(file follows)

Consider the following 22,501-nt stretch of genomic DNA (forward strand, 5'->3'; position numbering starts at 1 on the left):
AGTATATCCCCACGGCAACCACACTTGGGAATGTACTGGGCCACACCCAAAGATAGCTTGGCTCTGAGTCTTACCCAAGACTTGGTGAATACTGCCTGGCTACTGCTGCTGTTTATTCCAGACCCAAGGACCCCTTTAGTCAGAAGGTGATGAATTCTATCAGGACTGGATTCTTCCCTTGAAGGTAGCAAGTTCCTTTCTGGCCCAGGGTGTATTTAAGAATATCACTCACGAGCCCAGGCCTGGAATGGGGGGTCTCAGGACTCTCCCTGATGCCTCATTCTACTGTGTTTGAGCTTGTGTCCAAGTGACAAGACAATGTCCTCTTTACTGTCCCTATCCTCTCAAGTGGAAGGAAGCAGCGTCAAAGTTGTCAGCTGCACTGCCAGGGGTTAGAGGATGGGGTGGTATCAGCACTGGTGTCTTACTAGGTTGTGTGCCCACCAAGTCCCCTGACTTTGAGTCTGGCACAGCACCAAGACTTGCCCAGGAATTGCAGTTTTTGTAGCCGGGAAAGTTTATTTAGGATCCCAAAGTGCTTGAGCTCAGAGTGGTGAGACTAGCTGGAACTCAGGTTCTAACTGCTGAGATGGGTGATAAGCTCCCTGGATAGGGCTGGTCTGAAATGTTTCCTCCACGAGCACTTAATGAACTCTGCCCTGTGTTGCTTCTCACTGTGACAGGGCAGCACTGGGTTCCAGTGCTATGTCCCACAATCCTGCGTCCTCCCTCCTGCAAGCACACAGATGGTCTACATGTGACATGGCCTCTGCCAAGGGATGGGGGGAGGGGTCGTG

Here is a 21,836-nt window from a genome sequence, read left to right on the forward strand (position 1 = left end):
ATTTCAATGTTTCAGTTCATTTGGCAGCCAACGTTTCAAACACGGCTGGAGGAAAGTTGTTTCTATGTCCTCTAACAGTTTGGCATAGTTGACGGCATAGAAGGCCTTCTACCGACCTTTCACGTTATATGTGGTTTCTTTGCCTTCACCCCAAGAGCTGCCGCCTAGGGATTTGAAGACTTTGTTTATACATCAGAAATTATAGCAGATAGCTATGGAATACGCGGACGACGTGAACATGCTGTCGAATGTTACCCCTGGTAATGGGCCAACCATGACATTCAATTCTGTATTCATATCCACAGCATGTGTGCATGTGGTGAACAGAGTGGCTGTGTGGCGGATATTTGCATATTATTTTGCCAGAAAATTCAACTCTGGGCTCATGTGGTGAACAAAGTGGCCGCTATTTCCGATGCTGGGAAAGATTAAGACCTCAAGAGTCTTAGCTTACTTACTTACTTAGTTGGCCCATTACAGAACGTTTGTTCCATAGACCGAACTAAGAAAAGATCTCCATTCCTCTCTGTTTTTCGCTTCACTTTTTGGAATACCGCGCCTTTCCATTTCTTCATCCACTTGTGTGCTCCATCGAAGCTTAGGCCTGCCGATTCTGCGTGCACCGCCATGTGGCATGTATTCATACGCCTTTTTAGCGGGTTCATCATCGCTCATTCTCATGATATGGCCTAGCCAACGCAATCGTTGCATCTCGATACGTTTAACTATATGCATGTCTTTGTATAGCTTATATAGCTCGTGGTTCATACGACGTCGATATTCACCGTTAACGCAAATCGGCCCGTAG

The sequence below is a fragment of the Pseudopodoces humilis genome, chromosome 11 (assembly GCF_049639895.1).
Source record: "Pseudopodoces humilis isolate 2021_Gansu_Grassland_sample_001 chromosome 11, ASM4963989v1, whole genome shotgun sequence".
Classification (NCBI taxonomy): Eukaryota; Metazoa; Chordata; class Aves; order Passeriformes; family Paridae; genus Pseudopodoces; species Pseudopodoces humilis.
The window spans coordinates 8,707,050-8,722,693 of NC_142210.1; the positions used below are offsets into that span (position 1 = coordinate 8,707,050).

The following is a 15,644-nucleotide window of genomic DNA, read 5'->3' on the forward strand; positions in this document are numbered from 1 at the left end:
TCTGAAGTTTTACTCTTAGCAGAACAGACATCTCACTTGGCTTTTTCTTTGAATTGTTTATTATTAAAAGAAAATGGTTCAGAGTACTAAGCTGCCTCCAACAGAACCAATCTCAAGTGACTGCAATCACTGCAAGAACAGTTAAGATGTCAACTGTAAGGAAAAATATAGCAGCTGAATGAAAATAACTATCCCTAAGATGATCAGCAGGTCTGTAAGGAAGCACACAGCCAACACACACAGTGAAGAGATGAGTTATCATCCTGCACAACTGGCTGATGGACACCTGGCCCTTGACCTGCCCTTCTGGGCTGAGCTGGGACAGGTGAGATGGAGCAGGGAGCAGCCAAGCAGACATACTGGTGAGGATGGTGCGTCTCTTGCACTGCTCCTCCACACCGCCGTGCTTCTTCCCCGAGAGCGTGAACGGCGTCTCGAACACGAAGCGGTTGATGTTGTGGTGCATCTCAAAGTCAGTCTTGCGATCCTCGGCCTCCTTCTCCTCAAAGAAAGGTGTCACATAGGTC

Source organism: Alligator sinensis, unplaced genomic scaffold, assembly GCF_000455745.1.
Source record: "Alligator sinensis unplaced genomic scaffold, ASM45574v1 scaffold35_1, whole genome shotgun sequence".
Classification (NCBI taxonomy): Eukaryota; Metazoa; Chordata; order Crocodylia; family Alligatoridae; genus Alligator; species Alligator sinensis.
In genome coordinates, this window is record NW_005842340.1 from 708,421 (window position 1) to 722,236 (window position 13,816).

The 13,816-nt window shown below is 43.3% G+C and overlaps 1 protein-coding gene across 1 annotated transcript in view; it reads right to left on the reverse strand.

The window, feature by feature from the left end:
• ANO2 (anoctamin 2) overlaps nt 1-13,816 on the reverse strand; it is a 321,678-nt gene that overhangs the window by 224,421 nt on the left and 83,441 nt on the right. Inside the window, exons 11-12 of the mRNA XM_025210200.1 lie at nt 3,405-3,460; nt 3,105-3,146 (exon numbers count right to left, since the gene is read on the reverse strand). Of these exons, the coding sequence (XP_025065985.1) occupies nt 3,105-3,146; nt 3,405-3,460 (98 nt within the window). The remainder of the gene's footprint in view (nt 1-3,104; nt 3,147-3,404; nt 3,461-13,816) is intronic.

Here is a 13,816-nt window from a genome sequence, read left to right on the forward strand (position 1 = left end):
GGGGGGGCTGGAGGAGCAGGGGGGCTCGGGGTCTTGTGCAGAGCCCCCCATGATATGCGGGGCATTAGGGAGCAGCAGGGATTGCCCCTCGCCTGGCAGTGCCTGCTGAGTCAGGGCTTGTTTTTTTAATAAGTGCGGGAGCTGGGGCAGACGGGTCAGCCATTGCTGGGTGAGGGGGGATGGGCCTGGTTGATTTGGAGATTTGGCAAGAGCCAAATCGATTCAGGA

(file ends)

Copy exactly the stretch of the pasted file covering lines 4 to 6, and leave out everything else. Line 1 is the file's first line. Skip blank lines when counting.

ATTTCAATGTTTCAGTTCATTTGGCAGCCAACGTTTCAAACACGGCTGGAGGAAAGTTGTTTCTATGTCCTCTAACAGTTTGGCATAGTTGACGGCATAGAAGGCCTTCTACCGACCTTTCACGTTATATGTGGTTTCTTTGCCTTCACCCCAAGAGCTGCCGCCTAGGGATTTGAAGACTTTGTTTATACATCAGAAATTATAGCAGATAGCTATGGAATACGCGGACGACGTGAACATGCTGTCGAATGTTACCCCTGGTAATGGGCCAACCATGACATTCAATTCTGTATTCATATCCACAGCATGTGTGCATGTGGTGAACAGAGTGGCTGTGTGGCGGATATTTGCATATTATTTTGCCAGAAAATTCAACTCTGGGCTCATGTGGTGAACAAAGTGGCCGCTATTTCCGATGCTGGGAAAGATTAAGACCTCAAGAGTCTTAGCTTACTTACTTACTTAGTTGGCCCATTACAGAACGTTTGTTCCATAGACCGAACTAAGAAAAGATCTCCATTCCTCTCTGTTTTTCGCTTCACTTTTTGGAATACCGCGCCTTTCCATTTCTTCATCCACTTGTGTGCTCCATCGAAGCTTAGGCCTGCCGATTCTGCGTGCACCGCCATGTGGCATGTATTCATACGCCTTTTTAGCGGGTTCATCATCGCTCATTCTCATGATATGGCCTAGCCAACGCAATCGTTGCATCTCGATACGTTTAACTATATGCATGTCTTTGTATAGCTTATATAGCTCGTGGTTCATACGACGTCGATATTCACCGTTAACGCAAATCGGCCCGTAG

The sequence below is a fragment of the Pseudopodoces humilis genome, chromosome 11 (assembly GCF_049639895.1).
Source record: "Pseudopodoces humilis isolate 2021_Gansu_Grassland_sample_001 chromosome 11, ASM4963989v1, whole genome shotgun sequence".